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Failing to Plan is…
The Kevin Eikenberry Group The Kevin Eikenberry Group
For Immediate Release:
Dateline: Indianapolis, IN
Monday, November 14, 2022


failing to planYou’ve heard it said that failing to plan is planning to fail. You have also likely had times when you didn’t plan or didn’t do it well enough. While we all agree with that wisdom of planning, we don’t always implement a planning process that improves our success rate. While planning (especially for big projects) can be complex, there are some foundational principles that will help you plan with greater consistency, confidence, and success.

  1. Know where you want to be. To build a plan you must know what you are trying to accomplish. The clearer this picture, the more motivated you will be to plan, and your plan will be more focused and helpful. Create a crystal-clear multisensory picture of success. Once everyone involved in planning has the same picture you set yourselves up to build the most effective plan.
  2. Understand your environment. The same goal with different circumstances would require a different plan. Consider your current situation, both internally and externally.  What are the factors that will support your plan?  What people, cultures, opinions, economic factors, and other features of your situation might require adjustments to your plan?
  3. Determine the resources you need. The types of resources you need will depend on your goal and situation. Consider resources such as time, priority, skills, experience, dollars and more. The key question is: what will we need to get to our goal?  The things you don’t already possess or have access to need to be identified and obtained (or the plan must change if those things aren’t available).
  4. Identify the anticipated obstacles. As you look at the murky path between where you are and your goal, what are the concerns, possibilities, worries and “what-ifs” that you think about. While you don’t know which of these things might come up as you work your plan, the more of them you have identified, the better. Once you have a list, your anxiety about them will drop, but more importantly you can begin to create contingency plans for these possibilities. Don’t let this stop you from progressing, rather use this contingency planning as a way to keep you sharp and ready to adjust.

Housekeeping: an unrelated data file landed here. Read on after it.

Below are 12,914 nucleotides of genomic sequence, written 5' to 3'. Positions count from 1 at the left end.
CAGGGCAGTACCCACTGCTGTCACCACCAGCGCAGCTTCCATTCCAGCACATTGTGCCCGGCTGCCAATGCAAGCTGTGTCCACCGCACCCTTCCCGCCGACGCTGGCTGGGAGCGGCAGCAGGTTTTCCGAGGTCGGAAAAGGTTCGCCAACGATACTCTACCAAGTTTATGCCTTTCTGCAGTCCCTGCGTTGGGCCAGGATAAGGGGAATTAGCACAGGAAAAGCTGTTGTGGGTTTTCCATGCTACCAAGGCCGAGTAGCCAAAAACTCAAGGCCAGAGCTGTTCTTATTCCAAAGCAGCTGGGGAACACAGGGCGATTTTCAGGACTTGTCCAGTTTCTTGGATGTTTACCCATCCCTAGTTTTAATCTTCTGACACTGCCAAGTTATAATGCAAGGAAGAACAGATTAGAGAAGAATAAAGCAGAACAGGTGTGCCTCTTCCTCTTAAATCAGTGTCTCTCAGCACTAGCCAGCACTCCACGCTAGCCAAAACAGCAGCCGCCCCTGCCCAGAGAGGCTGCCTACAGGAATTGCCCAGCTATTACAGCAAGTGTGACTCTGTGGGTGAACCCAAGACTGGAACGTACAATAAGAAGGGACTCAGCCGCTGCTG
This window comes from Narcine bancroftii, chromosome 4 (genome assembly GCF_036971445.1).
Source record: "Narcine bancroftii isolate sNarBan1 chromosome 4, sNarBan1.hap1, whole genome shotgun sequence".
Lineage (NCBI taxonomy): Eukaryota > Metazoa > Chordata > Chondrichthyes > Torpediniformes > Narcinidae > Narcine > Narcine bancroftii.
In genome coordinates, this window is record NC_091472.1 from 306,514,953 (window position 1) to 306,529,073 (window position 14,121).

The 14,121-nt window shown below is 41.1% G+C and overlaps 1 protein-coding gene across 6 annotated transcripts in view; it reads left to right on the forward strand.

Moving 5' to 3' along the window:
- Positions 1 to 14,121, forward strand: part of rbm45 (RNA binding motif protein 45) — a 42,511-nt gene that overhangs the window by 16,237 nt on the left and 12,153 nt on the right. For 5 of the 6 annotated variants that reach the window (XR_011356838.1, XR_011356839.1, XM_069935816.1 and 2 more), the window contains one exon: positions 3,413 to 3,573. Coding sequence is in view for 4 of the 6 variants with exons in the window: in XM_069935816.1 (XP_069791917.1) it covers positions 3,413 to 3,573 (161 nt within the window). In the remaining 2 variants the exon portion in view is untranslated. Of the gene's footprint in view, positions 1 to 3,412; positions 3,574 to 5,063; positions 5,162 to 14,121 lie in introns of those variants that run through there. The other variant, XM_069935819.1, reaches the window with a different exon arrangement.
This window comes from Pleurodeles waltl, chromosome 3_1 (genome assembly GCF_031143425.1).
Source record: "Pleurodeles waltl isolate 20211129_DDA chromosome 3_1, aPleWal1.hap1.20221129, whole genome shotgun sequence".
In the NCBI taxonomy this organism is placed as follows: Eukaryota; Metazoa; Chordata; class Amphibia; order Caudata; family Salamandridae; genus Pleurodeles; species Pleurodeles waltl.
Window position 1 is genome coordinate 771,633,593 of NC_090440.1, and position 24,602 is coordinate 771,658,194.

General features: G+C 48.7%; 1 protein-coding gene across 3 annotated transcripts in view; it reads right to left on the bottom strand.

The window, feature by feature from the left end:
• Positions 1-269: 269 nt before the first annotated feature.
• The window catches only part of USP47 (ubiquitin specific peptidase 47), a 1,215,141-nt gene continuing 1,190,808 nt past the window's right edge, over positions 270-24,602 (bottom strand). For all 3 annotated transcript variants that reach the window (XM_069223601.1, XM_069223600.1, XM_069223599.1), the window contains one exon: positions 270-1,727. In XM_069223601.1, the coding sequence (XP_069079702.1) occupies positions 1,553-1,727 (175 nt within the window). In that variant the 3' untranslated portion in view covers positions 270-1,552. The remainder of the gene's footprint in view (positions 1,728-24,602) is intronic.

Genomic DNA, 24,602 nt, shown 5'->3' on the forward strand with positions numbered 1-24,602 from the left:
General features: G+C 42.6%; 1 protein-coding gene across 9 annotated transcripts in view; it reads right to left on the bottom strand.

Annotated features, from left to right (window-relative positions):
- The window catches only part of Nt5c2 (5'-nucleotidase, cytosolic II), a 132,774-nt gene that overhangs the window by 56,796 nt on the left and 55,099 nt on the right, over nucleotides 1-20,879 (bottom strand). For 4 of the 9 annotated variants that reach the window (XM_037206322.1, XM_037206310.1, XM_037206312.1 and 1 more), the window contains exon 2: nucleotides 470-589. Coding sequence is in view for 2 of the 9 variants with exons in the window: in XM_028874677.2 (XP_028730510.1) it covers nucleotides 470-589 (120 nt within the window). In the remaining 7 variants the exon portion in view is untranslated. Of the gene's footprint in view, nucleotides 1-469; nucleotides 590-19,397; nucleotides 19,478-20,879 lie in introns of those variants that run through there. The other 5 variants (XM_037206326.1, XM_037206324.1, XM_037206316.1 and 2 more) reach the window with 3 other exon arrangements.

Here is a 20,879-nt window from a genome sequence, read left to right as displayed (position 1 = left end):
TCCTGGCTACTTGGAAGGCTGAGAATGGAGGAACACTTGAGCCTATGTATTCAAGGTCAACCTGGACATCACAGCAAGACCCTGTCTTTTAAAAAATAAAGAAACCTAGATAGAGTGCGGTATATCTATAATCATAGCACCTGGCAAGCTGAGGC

5. Be ready to adjust. Doing the previous step will help you stay in an anticipatory mindset, but as you implement your plan there will be other changes you didn’t anticipate. A key team member becomes unavailable. There is a significant upheaval in your business, the competitive environment or economy. Some people use this reality of the unknown to not plan, but to “wait and see.”  Instead of that passive, almost cynical (what’s the use everything will change anyway) approach to planning, just recognize that the thinking and planning should better prepare you for the change in the situation, unless you become too focused on the plan itself.
  6. Be willing to create a new plan. Depending on the size of the goal or project, the plan can take a tremendous amount of time and effort.  In that process it is easy to treat the plan as the thing, rather than as the vehicle to your goal.  Remember that while planning is important, the plan needs to be malleable, and perhaps needs to be scraped to create a new plan.  Being ready to create a new plan simply means all the effort is about the goal or outcome, not about the plan.

There are 100 things you can do that will help you be a better planner and build better plans. But when you practice these foundational principles, you will get better results.  The best thing about these six principles is that you can do them. Rather than thinking of planning with a capital P (and putting it off), just spend some time thinking with your team about these six areas, writing down your ideas, and you won’t be failing to plan.


Most all teams and organizations set goals. Fewer achieve those goals with regularity. Why does that happen? One reason is that planning for goal achievement is done poorly, or at the wrong time. If you want to achieve more of the goals you set (as a team or organization – and even for yourself) Join me for this better-than-a-webinar, virtual session December 5th from 1:30-2:30 pm ET. All the details and registration information can be found here.

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Name: Kevin Eikenberry
Title: Chief Potential Officer
Group: The Kevin Eikenberry Group
Direct Phone: 317-387-1424
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